Curators are putting
finishing touches on exhibits at San Franciscos Conservatory
of Flowers, following a $25-million restoration that involved
almost complete disassembly and reconstruction.
Erected in Golden Gate Park in
1879, the city-owned Victorian-era greenhouse is the oldest
public conservatory in the Western Hemisphere, but it has
been closed since a fierce winter windstorm ripped through
the 12,000-sq-ft redwood and glass structure in 1995.
speed palm room reconstruction, the contractor built the
upper portion of the dome on the ground and lifted it
into place. (This photo and above courtesy of the Conservatory
of the Flowers)
The storm shattered 40% of the
glazing, damaged some of the structural components and destroyed
a portion of the collection of rare tropical plants. But inspection
of the building revealed that the conservatory had been deteriorating
for years, exacerbated by a series of modifications and high
humidity. Much of the wood was like "Swiss cheese," says Deborah
Cooper, project manager for locally based design and conservation
firm Architectural Resources Group.
The decay came from many sources.
Use of iron nails to join wood components in the original
construction had caused ferric degradation of the wood around
the nails from an acidic reaction. During a 1959 renovation,
operable windows used for ventilation were filled in, contributing
to excessively humid conditions inside the building. In the
1970s, some redwood was replaced with laminated members. The
glue "just turned to mush" in the greenhouse environment,
says Nancy Tennebaum, principal of San Francisco-based structural
engineer Tennebaum-Manheim Engineers.
conservatory's oldest and largest specimens required temporary
enclosure during the Palm Room restoration. (This photo
and bottom by Joann Gonchar for ENR)
The structure has a domed pavilion
at its center that is roughly 55 x 55 ft in plan and 68 ft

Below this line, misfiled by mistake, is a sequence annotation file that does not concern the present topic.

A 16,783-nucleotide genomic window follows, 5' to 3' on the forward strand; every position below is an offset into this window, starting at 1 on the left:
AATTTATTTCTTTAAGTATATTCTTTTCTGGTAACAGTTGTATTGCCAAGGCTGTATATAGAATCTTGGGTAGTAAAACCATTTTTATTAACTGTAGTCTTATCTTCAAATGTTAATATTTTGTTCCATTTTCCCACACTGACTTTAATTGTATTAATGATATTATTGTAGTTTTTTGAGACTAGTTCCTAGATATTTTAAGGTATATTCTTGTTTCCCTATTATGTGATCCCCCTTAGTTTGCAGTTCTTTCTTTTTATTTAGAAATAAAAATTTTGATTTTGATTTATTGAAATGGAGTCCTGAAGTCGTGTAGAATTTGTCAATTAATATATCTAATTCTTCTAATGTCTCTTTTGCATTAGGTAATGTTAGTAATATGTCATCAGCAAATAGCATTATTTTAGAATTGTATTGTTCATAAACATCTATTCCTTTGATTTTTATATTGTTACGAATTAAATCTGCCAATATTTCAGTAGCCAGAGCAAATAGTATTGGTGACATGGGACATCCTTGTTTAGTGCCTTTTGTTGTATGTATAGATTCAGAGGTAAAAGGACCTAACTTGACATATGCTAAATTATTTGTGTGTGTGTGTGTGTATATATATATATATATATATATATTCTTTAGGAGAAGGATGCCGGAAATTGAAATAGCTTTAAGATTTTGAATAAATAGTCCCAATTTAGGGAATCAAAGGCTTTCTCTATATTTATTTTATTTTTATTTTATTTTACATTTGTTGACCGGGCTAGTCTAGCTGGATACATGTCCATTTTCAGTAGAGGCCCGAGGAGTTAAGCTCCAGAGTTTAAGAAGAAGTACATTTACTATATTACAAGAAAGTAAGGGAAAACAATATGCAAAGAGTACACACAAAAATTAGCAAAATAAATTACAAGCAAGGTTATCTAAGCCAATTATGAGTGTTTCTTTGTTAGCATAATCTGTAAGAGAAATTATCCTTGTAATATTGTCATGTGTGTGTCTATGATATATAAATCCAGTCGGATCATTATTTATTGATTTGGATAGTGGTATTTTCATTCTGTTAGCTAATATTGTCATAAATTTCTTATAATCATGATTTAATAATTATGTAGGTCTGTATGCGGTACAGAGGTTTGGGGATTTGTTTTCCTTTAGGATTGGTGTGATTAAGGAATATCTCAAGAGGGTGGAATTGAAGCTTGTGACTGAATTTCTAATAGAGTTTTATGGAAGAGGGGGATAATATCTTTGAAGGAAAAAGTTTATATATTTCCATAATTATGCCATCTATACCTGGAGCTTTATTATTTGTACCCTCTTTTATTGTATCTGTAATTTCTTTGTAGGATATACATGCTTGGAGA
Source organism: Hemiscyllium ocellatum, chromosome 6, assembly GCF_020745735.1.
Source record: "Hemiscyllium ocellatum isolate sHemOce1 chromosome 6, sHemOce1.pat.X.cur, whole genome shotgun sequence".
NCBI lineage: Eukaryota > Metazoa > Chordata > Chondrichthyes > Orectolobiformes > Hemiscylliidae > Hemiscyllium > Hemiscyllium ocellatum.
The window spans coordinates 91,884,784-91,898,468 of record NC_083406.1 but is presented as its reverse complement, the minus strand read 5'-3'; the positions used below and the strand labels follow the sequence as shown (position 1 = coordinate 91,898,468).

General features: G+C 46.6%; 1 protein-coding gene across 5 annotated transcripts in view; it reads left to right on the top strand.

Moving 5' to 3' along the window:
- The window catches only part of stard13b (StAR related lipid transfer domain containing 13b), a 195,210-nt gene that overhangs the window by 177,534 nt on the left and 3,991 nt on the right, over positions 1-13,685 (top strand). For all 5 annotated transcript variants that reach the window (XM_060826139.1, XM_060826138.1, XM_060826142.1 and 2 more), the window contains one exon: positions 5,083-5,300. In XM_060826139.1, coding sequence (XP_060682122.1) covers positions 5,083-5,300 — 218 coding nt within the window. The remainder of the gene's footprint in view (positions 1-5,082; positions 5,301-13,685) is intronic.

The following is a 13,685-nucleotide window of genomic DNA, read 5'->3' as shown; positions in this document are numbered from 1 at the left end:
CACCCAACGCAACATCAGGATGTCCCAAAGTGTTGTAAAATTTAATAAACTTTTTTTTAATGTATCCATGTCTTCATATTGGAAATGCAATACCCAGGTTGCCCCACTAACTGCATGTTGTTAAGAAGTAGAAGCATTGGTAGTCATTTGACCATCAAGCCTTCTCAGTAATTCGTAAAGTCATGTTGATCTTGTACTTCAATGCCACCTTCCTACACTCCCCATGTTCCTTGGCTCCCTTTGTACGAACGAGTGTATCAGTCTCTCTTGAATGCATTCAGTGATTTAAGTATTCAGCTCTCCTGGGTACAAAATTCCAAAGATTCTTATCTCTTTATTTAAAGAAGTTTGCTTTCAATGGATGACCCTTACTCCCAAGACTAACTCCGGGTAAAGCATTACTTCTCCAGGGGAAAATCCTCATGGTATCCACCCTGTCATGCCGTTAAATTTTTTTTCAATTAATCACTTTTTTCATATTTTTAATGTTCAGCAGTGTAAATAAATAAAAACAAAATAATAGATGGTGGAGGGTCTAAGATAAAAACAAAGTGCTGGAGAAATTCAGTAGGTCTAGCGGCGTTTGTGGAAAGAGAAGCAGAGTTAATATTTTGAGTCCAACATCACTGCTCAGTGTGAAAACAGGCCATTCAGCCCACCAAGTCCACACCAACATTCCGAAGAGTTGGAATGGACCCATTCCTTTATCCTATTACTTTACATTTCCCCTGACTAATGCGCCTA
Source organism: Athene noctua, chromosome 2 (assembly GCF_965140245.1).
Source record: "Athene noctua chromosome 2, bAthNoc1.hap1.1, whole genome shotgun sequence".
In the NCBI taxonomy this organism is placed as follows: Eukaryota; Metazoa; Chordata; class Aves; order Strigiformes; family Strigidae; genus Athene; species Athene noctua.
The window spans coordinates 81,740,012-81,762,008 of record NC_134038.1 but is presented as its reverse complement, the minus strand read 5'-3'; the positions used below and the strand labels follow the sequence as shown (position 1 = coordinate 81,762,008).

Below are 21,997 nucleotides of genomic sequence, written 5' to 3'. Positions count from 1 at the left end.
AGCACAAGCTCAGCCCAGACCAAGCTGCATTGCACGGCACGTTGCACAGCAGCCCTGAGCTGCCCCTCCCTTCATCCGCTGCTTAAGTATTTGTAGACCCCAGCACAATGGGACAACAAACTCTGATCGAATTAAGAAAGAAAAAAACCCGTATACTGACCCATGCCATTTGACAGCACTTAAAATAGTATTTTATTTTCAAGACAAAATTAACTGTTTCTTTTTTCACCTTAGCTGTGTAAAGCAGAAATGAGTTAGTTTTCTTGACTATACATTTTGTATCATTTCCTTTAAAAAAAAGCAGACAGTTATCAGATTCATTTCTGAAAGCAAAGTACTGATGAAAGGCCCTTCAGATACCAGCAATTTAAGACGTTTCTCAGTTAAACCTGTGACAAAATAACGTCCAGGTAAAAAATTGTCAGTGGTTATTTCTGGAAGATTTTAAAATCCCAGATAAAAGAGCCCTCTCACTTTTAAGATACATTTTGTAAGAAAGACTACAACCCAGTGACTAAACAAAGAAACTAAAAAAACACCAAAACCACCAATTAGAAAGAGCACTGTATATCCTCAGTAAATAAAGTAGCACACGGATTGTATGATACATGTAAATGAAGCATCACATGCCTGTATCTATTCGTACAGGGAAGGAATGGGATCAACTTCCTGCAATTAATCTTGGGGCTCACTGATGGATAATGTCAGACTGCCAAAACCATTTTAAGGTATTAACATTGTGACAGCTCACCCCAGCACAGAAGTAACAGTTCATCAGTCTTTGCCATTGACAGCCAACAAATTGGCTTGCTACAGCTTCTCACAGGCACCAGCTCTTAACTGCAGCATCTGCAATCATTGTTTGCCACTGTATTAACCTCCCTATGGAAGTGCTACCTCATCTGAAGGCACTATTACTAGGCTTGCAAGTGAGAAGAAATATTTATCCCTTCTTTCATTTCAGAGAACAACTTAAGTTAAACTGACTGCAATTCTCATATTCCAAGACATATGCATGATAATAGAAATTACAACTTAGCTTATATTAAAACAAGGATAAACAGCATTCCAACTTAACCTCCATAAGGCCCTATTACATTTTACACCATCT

tall. The pavilion, or palm room, is flanked by two symmetrical
L-shaped wings, approximately 19 ft tall and 35 ft wide. The
wings are made of a series of wood arches, roughly 7 ft, 6
in. on center, connected by purlins at three points on each
One of the chief challenges facing
the design and construction team was selecting the material
for replacement of the deteriorated redwood components. This
was complicated by a city ordinance prohibiting the use of
old-growth redwood. The team considered aluminum. But this
likely would have meant losing the buildings landmark
status. Pressure-treated young-growth redwood was another
option. However, the pressure treatment and drying process
would have required between three and six months.
arches and purlins wre milled from redwood "buckskin"
Eventually the team decided to
use redwood "buckskin" logsold-growth trees that fall
naturally or are standing stumps abandoned by loggers. The
buckskins were considered the "most historically correct and
the most durable option," says Edgar Lopez, project manager
for the Dept. of Public Works.
The city assembled its own team
to find and collect the buckskins and it supplied the wood
to the contractor. Each piece was hand graded and tested for
density and structural integrity after drying from 30 to 60
days and before milling to the sizes and shapes required.
"Since the strength of the material was not known, we had
to develop our own [testing] program," says Tennebaum.
One of the most logistically complex
parts of the project was reconstruction of the palm room.
The pavilions exhibits include a 35-ft-tall imperial
philodendron and a 20-ft-tall pygmy date palm, both about
100 years old. The plants are among the oldest and largest
in the collection and could not be relocated for construction.
To work around them, the contractor, ISEC Construction Services,
Davis, Calif., devised a temporary enclosure supported by
scaffolding, complete with irrigation and climate-control
To speed construction, the contractor
built the top portion of the dome on the ground and then lifted
it into place by crane. "Constructing the dome in the air
would have taken us twice as long," says Ken Zad, general
superintendent for ISEC.
Since the dome forms a triangle,
"it has great stability," says Tennebaum. Still, the 29,000-lb
lift was nerve-wracking for the contractor, who lifted it
from four points inside the structure. "But once we got if
off the ground we could see that it wasnt deflecting
or moving," says Zad.